Marathon runner Dick Beardsley goes the extra mile to speak against addiction


Two-time Olympic runner Dick Beardsley knows that addiction can take hold of you no matter what your social status or physical condition.

“People think that an alcoholic or a drug addict is someone living in a box on the other side of the railroad tracks,” he said in an interview on Wednesday. “The thing about this disease is, there’s no boundaries.”

The marathon legend, best known for his second- place finish in the 1982 Boston Marathon, 1.6 seconds behind Alberto Salazar, found himself addicted to narcotic painkillers just years after that famous “Duel in the Sun.” After a spate of accidents in the late 1980s and early 1990s — mangled by farming equipment, breaking his back in a car crash, hit by a truck while running, falling off a cliff while hiking — Beardsley found himself taking 80 to 90 pills a day.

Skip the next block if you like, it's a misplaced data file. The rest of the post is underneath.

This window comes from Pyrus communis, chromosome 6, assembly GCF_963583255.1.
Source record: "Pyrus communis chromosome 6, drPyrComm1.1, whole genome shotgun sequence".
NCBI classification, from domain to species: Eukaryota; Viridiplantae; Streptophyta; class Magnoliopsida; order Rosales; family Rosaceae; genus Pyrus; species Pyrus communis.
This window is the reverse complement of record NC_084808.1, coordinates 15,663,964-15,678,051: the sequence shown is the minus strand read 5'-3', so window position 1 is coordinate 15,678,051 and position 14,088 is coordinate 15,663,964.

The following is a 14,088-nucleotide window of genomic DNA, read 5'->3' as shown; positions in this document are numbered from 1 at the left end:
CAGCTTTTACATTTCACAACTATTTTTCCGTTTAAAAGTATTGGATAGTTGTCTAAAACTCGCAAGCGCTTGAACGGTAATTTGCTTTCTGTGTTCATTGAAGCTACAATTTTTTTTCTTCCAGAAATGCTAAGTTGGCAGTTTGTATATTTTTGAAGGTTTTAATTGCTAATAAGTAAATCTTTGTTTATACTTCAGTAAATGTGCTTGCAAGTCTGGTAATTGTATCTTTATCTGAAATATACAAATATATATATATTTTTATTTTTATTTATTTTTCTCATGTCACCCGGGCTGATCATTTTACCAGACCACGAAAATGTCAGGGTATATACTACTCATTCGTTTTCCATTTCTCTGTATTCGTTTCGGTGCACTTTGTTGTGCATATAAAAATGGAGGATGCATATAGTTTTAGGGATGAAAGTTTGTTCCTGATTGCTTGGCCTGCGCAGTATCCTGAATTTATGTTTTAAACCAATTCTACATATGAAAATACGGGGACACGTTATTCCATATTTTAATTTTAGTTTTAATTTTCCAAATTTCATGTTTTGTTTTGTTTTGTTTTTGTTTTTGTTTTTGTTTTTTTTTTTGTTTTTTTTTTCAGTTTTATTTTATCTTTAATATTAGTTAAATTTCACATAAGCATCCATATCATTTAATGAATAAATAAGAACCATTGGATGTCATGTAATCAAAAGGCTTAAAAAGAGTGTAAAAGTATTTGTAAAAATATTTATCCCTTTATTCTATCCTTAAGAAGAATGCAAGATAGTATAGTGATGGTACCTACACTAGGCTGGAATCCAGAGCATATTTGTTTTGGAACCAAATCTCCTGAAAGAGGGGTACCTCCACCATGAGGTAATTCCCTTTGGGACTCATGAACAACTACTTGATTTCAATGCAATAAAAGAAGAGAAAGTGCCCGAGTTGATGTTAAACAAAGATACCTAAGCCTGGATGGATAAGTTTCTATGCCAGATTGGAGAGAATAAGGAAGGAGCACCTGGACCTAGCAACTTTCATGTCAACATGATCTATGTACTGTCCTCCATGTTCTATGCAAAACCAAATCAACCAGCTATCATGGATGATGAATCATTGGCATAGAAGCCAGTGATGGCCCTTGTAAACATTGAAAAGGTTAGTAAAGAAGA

In 1996, he was arrested for forging prescriptions. It was the start of his long and painful recovery.

Beardsley, 57, will speak about his struggles with addiction Friday night at a fundraiser for Every Steps Counts, a running and walking program that aims to help people struggling with homelessness, mental illness, addiction and poverty.

“Hopefully, it gives them the hope [to think] that, gosh, if he can get better and move on with his life and be sober, then maybe I can too,” Beardsley said.

The program, founded by the Victoria Foundation and run by the Cool Aid Society, has helped 495 people since February 2009, said co-ordinator Gillie Easdon.

About 50 people are enrolled in the program — 37 of whom are running the 8-kilometre race and three running the half-marathon in Sunday’s GoodLife Fitness Royal Victoria Marathon. Read More…

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